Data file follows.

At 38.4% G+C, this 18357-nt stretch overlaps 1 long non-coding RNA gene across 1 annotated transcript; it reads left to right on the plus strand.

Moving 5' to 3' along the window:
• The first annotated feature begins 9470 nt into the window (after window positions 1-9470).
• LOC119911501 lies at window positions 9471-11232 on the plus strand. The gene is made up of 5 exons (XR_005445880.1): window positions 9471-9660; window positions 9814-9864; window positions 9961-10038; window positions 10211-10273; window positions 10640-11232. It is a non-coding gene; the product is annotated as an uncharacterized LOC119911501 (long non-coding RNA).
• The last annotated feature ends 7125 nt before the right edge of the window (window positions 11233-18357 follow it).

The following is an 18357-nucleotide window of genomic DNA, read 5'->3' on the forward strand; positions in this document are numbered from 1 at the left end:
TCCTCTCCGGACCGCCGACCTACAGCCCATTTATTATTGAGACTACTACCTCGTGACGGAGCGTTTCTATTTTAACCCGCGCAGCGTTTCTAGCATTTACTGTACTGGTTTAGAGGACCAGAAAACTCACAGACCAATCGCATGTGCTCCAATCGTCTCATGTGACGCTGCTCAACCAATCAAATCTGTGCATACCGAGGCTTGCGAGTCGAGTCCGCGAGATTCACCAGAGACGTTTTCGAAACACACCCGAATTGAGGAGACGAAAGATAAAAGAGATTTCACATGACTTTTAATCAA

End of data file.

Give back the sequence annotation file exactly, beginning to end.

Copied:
At 38.4% G+C, this 18357-nt stretch overlaps 1 long non-coding RNA gene across 1 annotated transcript; it reads left to right on the plus strand.

Moving 5' to 3' along the window:
• The first annotated feature begins 9470 nt into the window (after window positions 1-9470).
• LOC119911501 lies at window positions 9471-11232 on the plus strand. The gene is made up of 5 exons (XR_005445880.1): window positions 9471-9660; window positions 9814-9864; window positions 9961-10038; window positions 10211-10273; window positions 10640-11232. It is a non-coding gene; the product is annotated as an uncharacterized LOC119911501 (long non-coding RNA).
• The last annotated feature ends 7125 nt before the right edge of the window (window positions 11233-18357 follow it).

The following is an 18357-nucleotide window of genomic DNA, read 5'->3' on the forward strand; positions in this document are numbered from 1 at the left end:
TCCTCTCCGGACCGCCGACCTACAGCCCATTTATTATTGAGACTACTACCTCGTGACGGAGCGTTTCTATTTTAACCCGCGCAGCGTTTCTAGCATTTACTGTACTGGTTTAGAGGACCAGAAAACTCACAGACCAATCGCATGTGCTCCAATCGTCTCATGTGACGCTGCTCAACCAATCAAATCTGTGCATACCGAGGCTTGCGAGTCGAGTCCGCGAGATTCACCAGAGACGTTTTCGAAACACACCCGAATTGAGGAGACGAAAGATAAAAGAGATTTCACATGACTTTTAATCAA